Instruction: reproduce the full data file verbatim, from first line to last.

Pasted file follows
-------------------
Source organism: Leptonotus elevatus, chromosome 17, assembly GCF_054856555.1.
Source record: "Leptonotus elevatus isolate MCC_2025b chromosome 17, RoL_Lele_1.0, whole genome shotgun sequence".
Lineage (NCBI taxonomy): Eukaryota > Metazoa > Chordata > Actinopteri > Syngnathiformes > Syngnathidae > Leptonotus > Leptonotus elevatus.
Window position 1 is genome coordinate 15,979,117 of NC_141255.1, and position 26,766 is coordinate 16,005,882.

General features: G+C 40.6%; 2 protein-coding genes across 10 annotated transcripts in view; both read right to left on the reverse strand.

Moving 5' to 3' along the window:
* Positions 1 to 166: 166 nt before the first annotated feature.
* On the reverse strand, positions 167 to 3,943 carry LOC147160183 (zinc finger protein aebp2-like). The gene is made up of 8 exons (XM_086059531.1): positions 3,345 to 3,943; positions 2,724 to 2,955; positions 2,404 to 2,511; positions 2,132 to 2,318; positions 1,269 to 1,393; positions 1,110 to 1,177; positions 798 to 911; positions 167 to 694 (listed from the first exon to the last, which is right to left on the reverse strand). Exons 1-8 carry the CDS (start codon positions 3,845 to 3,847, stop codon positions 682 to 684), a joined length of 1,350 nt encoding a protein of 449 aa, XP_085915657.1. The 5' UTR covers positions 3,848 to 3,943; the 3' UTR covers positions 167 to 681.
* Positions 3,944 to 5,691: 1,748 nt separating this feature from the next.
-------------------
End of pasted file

Source organism: Leptonotus elevatus, chromosome 17, assembly GCF_054856555.1.
Source record: "Leptonotus elevatus isolate MCC_2025b chromosome 17, RoL_Lele_1.0, whole genome shotgun sequence".
Lineage (NCBI taxonomy): Eukaryota > Metazoa > Chordata > Actinopteri > Syngnathiformes > Syngnathidae > Leptonotus > Leptonotus elevatus.
Window position 1 is genome coordinate 15,979,117 of NC_141255.1, and position 26,766 is coordinate 16,005,882.

General features: G+C 40.6%; 2 protein-coding genes across 10 annotated transcripts in view; both read right to left on the reverse strand.

Moving 5' to 3' along the window:
* Positions 1 to 166: 166 nt before the first annotated feature.
* On the reverse strand, positions 167 to 3,943 carry LOC147160183 (zinc finger protein aebp2-like). The gene is made up of 8 exons (XM_086059531.1): positions 3,345 to 3,943; positions 2,724 to 2,955; positions 2,404 to 2,511; positions 2,132 to 2,318; positions 1,269 to 1,393; positions 1,110 to 1,177; positions 798 to 911; positions 167 to 694 (listed from the first exon to the last, which is right to left on the reverse strand). Exons 1-8 carry the CDS (start codon positions 3,845 to 3,847, stop codon positions 682 to 684), a joined length of 1,350 nt encoding a protein of 449 aa, XP_085915657.1. The 5' UTR covers positions 3,848 to 3,943; the 3' UTR covers positions 167 to 681.
* Positions 3,944 to 5,691: 1,748 nt separating this feature from the next.